Is the Racing Media Too Close to be Critical?

In the UK racing scene (hat tip to Scott), a senior writer at the Racing Post recently blasted the paper in his resignation letter for being beholden to its advertisers, which in his opinion is not healthy; "Almost all the racing media is now under the effective editorial control of the bookmakers either because bookmaker advertising is essential to their survival, or because other racing correspondents have been made aware of, er, the side on which their bread is buttered."

"The agenda of Britain's only racing/sports newspaper is now being dictated entirely by its main advertisers," he said.

I often feel the same way over here, across the pond. I read some articles, on both websites and in print, where the racing writers appear to be reticent to be critical. It seems to me, at times, it is an old boys club, where advertisers rule the editorial roost. After all, can we blame them? If you anger a breeder, or an ADW who advertises with you, you are not going to replace that advertiser with Target, or Wal-Mart. You are pretty much toast.

There are independent voices. Often times Ray Paulick is one (although some have said he shows some bias towards horseman and against some tracks). Andrew Beyer, despite the DRF having mucho-advertising from tracks and ADW's, looks to me to be one who would tell someone to go take a hike if they tried to silence his opinion. Here in Canada, Darryl Kaplan of Trot writes hard-hitting opinion from time to time that flies directly in the face of the "protect my slice at all costs" thinking that affects this business like an infected boil. Harold Howe of the Harness Edge is not averse to running critical pieces and letters. But overall, the business itself seems to have very few voices who challenge the status-quo with the verve it may need.

On television as we have touched below, it is a different story, as most simulcast shows have staff that are employed by the track. It is simply not realistic to demand that Mike Hamilton or Greg Blanchard at Woodbine ask a tough question of their track on the air. If they think the detention barn does no good they clearly can not slag their boss.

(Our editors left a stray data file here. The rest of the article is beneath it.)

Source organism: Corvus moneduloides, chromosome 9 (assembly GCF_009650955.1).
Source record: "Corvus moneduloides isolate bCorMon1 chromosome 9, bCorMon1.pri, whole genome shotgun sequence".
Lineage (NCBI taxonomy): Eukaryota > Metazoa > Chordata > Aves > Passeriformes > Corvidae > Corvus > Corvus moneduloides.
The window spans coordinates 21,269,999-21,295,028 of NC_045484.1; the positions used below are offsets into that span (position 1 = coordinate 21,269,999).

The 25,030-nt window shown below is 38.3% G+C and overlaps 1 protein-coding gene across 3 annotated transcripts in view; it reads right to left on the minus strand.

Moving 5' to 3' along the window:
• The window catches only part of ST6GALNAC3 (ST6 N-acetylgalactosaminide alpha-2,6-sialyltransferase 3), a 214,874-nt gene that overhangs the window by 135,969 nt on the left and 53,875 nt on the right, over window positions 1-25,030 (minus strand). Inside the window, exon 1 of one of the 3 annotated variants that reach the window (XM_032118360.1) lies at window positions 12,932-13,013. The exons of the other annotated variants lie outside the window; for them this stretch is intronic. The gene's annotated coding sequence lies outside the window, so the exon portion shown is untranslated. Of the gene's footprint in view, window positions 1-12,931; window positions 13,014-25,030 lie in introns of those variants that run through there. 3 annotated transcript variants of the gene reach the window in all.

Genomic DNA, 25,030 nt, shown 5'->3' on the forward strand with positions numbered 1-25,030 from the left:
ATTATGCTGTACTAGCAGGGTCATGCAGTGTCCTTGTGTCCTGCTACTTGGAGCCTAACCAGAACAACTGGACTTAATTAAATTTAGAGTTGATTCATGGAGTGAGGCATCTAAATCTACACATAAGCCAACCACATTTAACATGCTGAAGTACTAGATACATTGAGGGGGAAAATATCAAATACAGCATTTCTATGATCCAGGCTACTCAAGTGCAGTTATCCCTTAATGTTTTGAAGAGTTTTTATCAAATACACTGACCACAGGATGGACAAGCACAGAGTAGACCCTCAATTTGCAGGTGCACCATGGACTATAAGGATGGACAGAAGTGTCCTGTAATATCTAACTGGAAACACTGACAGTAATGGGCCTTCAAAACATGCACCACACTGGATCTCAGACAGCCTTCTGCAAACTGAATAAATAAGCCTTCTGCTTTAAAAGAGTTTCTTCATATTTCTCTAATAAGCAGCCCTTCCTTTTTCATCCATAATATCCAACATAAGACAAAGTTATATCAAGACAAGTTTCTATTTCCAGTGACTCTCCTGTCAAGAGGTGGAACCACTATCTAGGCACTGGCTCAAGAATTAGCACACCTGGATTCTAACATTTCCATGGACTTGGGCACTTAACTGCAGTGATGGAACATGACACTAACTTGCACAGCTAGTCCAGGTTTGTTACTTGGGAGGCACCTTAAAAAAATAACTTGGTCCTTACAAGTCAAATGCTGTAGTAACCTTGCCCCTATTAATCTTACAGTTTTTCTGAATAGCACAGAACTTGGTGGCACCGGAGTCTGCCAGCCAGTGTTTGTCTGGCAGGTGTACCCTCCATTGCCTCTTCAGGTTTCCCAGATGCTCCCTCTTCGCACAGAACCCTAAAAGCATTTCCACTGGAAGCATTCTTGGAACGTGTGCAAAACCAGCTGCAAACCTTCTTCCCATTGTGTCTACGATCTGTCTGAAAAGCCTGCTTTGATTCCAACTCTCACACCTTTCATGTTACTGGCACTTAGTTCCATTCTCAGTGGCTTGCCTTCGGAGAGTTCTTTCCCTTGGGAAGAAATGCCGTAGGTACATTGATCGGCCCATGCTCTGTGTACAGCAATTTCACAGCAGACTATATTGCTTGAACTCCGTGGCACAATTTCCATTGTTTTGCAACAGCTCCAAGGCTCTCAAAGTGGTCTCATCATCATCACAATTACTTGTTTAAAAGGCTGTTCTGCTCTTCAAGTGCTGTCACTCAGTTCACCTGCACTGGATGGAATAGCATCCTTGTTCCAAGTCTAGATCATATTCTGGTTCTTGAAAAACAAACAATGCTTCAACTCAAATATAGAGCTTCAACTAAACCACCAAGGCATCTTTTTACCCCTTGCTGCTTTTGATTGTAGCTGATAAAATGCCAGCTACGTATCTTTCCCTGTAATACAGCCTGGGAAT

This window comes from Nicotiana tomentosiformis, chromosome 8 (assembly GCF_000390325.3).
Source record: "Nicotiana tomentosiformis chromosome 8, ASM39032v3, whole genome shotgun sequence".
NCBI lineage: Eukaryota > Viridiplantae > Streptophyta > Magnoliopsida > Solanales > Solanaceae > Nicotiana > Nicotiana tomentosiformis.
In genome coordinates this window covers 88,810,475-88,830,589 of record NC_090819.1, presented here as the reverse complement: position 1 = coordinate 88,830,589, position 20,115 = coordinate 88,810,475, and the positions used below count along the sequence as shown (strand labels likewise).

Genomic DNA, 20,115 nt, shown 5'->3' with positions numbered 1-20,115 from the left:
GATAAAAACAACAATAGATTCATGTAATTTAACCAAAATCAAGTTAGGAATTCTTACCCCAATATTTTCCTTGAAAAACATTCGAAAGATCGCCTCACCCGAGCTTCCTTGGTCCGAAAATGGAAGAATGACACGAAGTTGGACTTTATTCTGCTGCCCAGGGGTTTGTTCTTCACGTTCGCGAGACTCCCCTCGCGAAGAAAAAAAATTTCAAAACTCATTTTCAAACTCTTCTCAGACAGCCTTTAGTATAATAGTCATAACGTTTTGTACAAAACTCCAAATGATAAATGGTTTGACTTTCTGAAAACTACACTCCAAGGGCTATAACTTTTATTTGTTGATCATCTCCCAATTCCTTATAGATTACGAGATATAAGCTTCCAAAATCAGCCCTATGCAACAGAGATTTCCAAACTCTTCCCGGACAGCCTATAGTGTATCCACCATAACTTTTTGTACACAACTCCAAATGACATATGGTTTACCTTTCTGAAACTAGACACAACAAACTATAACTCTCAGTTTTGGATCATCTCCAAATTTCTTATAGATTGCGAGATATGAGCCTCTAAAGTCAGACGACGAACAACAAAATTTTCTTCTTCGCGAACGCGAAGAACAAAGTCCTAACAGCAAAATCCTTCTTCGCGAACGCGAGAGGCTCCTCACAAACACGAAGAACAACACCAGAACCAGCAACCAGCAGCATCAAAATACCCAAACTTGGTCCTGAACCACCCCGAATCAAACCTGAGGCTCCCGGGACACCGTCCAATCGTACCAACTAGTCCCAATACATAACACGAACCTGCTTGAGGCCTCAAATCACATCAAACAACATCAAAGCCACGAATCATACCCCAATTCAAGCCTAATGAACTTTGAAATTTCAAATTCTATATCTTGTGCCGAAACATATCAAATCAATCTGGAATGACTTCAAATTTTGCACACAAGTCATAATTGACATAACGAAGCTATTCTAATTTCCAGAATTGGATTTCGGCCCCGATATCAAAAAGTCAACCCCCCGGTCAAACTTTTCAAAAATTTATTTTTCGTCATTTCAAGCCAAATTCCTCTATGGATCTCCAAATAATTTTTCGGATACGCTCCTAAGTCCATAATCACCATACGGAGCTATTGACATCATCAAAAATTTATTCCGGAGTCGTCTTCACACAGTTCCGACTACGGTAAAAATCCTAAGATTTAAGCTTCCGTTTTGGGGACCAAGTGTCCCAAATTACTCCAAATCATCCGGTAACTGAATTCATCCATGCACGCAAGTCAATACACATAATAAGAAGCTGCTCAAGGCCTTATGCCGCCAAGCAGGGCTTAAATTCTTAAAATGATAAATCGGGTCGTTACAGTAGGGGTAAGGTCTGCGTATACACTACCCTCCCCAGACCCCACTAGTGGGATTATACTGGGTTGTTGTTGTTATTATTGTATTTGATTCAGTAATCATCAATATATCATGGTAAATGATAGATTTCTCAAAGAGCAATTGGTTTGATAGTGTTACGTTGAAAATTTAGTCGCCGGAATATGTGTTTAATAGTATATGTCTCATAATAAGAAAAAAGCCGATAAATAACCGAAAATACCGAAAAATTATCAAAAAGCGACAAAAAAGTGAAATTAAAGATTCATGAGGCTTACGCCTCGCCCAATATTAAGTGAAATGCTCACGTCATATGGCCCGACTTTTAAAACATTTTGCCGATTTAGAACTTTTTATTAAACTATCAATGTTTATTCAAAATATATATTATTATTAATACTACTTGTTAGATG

But I do wonder if we have lost some independence in print, and on the web in racing because of these close-knit ties. Perhaps it is further evidence of the power of the status quo in racing, and that it will take much, much more than handle losses and a few closed tracks to unhinge it.


Anonymous said...

It is happening all around. In the Horsemen magazine they dropped the column by Andrew Cohen, I suspect because he was often critical of the USTA and that ruffled feathers.

Anonymous said...

The loss of turf writers at mainstream news outlets has made the problem worse; racing coverage is now concentrated in the trade press. For now, the scene looks bad, but the desire and need for accurate, thorough information about a multi-billion dollar industry will drive the creation of independent new media to fill the vacuum. At least, that's what I hope.

Anonymous said...

Guilty as charged!

Without the horsemen, there will be no horses. Dot races might be fun on a baseball park video screen, but I prefer horse racing.

We need to do more for fans and horsemen...if we do that successfully, the tracks will succeed.